from Josh Wigdahl

A few weeks ago, at the end of advent, I played “In Christ Alone (My Hope is Found),” a song that I associate with Christian music from the early 2000s (which is generally not a good thing). The second verse set up advent nicely (starting out, “In Christ alone, who took on flesh, fullness of God in helpless babe”), but I wanted to keep the advent theme going, so I wrote a different version of that verse. (Plus there was that whole awkwardness of the lines “Till on that cross, as Jesus died / The wrath of God was satisfied,” which I can kind of accept theologically, but always makes me feel a little Calvinistic and dirty when I say it, like I need to take a bath.) Someone asked me to post these lyrics recently, so I thought I’d put a blog post together to explain a bit more about why this song has been on my mind recently.

It really all goes back to a song by Julian Baker, “Go Home,” from the album Sprained Ankle. I will put a link to the bottom of this article if you want to read more about her (and you should…it’s a great article), but this song, like several of her others, seems haunted by Christ/Christianity. The song itself has the memorable line “there’s more whiskey than blood in my veins,” and the story reflects a kind of modern-day Prodigal Daughter, at the moment where she is at her lowest.
 
Anyway, at the end of the song (“I’m tired of washing my hands, God I wanna go home”), the piano is playing out and all of a sudden there is a radio preacher, crackling on in the background about something as the piano segues into a slow version of “In Christ Alone.”
 
It’s beautiful…and coming at the end of this song certainly evokes (for me) the image of the prodigal father, picking up his garments and running to meet his son, who is come home again.

The idea of Christ haunting this song seems to be borne out by the story behind this song’s ending. I don’t generally put a lot of stock in stories about how songs/books/poems/paintings/etc.came about (they exist, and that is enough for me), but this is a fun anecdote, whether or not it is canonical:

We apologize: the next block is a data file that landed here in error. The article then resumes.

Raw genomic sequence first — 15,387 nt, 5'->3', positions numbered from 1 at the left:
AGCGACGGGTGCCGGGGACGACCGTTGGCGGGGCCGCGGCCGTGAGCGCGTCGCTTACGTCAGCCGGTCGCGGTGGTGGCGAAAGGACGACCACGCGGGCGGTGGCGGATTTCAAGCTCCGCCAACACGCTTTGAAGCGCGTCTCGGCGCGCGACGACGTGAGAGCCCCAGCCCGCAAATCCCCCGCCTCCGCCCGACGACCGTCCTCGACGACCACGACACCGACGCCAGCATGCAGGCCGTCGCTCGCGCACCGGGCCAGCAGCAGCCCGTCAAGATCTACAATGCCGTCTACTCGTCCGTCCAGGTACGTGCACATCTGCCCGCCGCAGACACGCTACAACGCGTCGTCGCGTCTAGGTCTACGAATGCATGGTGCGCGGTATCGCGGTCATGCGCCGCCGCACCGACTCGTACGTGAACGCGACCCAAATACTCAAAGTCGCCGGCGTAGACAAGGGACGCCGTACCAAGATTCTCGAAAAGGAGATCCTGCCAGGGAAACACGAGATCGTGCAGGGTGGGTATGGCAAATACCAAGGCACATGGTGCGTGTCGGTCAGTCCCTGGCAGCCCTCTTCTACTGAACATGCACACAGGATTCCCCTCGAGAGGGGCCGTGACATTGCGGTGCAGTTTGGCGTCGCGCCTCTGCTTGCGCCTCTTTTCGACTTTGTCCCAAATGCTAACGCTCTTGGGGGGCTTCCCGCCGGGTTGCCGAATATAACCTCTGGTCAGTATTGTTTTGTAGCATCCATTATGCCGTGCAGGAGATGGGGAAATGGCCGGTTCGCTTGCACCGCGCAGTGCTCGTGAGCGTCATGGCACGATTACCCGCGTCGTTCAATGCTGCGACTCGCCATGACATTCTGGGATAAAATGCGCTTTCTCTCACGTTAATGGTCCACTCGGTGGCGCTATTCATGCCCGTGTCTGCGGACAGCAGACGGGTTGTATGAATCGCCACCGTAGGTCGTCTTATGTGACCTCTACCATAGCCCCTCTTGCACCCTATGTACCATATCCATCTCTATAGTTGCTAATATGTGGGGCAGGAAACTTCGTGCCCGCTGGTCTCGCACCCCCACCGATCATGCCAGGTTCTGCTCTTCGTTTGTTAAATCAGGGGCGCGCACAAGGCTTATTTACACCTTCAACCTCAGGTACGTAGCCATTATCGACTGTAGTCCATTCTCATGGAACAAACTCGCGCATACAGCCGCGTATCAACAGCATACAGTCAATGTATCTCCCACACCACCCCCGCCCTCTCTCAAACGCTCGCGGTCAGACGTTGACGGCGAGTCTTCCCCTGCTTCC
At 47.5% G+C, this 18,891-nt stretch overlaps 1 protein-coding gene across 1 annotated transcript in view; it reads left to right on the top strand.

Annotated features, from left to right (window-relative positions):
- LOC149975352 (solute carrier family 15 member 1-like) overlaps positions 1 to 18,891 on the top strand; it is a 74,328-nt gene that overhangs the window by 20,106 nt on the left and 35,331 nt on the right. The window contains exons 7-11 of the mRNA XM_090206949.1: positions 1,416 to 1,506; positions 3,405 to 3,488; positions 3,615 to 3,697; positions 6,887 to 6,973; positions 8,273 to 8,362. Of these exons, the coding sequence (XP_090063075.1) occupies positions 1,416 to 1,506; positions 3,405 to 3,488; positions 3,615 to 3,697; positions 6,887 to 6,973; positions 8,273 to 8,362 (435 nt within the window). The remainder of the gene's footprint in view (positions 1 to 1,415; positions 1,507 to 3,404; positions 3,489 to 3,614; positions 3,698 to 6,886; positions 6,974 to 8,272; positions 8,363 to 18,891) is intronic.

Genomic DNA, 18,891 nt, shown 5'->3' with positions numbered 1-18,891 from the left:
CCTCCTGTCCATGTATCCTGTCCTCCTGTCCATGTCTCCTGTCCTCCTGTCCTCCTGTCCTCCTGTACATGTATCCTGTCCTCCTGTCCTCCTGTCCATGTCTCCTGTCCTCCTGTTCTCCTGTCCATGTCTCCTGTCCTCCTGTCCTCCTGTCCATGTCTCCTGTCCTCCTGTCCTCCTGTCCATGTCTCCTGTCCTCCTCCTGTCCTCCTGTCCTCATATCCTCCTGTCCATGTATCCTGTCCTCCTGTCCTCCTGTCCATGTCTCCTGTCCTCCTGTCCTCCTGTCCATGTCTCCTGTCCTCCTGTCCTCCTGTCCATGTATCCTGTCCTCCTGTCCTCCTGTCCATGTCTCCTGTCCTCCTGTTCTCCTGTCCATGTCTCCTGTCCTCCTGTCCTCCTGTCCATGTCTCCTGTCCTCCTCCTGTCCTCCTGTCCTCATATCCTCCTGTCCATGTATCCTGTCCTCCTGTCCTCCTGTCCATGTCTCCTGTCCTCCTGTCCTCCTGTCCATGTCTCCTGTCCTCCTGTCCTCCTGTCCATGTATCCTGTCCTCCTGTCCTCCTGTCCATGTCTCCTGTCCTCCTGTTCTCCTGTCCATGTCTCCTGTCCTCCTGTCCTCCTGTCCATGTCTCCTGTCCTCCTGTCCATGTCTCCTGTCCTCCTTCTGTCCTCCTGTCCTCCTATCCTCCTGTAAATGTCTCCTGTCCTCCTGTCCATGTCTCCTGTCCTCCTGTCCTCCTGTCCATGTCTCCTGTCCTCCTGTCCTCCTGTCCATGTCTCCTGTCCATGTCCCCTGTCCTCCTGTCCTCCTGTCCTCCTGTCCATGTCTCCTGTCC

STEREOGUM: What is the sample at the end of “Go Home”?

BAKER: Oh my god. That is the craziest story in the world. Well, maybe not the craziest…

STEREOGUM: No, tell it.

BAKER: We were recording that track, and the end is the piano arrangement from this hymn called “In Christ Alone.” It holds a lot of memories for me — being young in church, and the lyrics hold a lot of meaning when you analyze them. It’s nostalgic, and as I was recording the end of that we had these two directional mics set up while I played piano into the pre-amp. And then I hear this like, crackly TV noise and the dialogue happening through my headphones. Well, it wasn’t dialogue but the guy was talking. I just finish off the thing, the arrangement and everyone tells me that the pre-amp was picking up church radio, as I was playing.

So that’s it, basically. I need something to close with, so I’ll just add that although I’ve never really thought about it before (or if I have, I’ve forgotten), writing this made me think of the Prodigal Son parable as a kind of an inversion of Advent…Now it’s God waiting for the special coming, anticipating it with such faithfulness that he waits by the gate each night, looking down the road until long after darkness comes. Now it’s the son, coming in such desperate need of a Savior…the solitary sinner finding his welcome back home again in his Father’s world. 
Here’s my reworked verse for Advent:
In Christ Alone, who took on flesh
Fullness of God in helpless babe.
This gift of love and righteousness
Born to the ones he came to save.
Of shepherds known, and star foretold,
The power of kings is losing hold
For in the manger lies a child,
Promised Messiah, soft and mild.